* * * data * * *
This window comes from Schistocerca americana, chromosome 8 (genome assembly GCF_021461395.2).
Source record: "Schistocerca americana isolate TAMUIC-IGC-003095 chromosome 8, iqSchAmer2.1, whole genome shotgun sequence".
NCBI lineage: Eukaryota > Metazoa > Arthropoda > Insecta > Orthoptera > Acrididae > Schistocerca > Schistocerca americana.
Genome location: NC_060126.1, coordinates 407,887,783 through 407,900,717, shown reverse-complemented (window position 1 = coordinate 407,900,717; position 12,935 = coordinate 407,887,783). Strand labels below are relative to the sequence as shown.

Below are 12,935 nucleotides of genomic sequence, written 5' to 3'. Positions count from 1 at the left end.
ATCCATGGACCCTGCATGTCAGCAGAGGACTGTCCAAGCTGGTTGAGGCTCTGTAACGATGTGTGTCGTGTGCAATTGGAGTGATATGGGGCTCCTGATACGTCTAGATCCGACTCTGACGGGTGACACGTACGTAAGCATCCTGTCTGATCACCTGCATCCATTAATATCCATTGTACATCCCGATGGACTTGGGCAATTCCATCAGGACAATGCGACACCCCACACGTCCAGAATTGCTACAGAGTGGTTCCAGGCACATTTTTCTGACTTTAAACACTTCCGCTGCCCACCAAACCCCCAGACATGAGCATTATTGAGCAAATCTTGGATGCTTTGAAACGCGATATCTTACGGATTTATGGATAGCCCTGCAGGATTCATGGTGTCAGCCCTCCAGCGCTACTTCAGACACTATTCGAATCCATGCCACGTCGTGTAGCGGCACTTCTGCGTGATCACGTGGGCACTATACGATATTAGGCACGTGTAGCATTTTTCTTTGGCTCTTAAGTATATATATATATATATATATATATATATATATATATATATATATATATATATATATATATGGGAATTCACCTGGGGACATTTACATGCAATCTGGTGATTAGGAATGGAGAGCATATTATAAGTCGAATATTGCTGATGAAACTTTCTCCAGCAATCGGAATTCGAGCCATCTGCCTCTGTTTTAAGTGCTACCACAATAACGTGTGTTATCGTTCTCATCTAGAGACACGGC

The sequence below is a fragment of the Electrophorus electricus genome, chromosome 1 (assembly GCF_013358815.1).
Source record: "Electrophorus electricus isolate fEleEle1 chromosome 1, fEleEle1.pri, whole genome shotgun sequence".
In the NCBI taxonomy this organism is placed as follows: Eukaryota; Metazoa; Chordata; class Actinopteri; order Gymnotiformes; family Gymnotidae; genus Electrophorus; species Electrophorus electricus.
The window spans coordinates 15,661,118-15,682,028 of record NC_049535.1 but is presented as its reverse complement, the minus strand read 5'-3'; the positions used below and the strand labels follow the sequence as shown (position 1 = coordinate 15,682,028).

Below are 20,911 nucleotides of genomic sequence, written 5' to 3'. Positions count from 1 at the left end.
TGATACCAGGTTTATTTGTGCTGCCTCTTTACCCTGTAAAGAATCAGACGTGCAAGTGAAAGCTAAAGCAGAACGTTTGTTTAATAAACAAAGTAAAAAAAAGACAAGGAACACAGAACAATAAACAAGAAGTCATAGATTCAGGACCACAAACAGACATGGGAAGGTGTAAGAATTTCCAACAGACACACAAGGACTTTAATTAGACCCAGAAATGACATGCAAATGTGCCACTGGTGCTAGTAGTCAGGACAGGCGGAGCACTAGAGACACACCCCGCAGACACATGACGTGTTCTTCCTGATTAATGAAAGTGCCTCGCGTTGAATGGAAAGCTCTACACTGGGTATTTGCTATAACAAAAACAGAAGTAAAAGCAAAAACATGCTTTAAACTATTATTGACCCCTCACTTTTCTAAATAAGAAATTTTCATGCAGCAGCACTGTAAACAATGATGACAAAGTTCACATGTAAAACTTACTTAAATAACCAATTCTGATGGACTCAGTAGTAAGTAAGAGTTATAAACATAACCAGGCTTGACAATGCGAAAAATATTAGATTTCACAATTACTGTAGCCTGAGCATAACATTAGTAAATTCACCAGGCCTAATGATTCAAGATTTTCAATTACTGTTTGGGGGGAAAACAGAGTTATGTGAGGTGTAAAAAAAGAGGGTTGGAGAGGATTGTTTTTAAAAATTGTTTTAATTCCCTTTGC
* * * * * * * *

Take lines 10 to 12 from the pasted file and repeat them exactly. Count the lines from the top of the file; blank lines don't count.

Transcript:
The window spans coordinates 15,661,118-15,682,028 of record NC_049535.1 but is presented as its reverse complement, the minus strand read 5'-3'; the positions used below and the strand labels follow the sequence as shown (position 1 = coordinate 15,682,028).

Below are 20,911 nucleotides of genomic sequence, written 5' to 3'. Positions count from 1 at the left end.
TGATACCAGGTTTATTTGTGCTGCCTCTTTACCCTGTAAAGAATCAGACGTGCAAGTGAAAGCTAAAGCAGAACGTTTGTTTAATAAACAAAGTAAAAAAAAGACAAGGAACACAGAACAATAAACAAGAAGTCATAGATTCAGGACCACAAACAGACATGGGAAGGTGTAAGAATTTCCAACAGACACACAAGGACTTTAATTAGACCCAGAAATGACATGCAAATGTGCCACTGGTGCTAGTAGTCAGGACAGGCGGAGCACTAGAGACACACCCCGCAGACACATGACGTGTTCTTCCTGATTAATGAAAGTGCCTCGCGTTGAATGGAAAGCTCTACACTGGGTATTTGCTATAACAAAAACAGAAGTAAAAGCAAAAACATGCTTTAAACTATTATTGACCCCTCACTTTTCTAAATAAGAAATTTTCATGCAGCAGCACTGTAAACAATGATGACAAAGTTCACATGTAAAACTTACTTAAATAACCAATTCTGATGGACTCAGTAGTAAGTAAGAGTTATAAACATAACCAGGCTTGACAATGCGAAAAATATTAGATTTCACAATTACTGTAGCCTGAGCATAACATTAGTAAATTCACCAGGCCTAATGATTCAAGATTTTCAATTACTGTTTGGGGGGAAAACAGAGTTATGTGAGGTGTAAAAAAAGAGGGTTGGAGAGGATTGTTTTTAAAAATTGTTTTAATTCCCTTTGC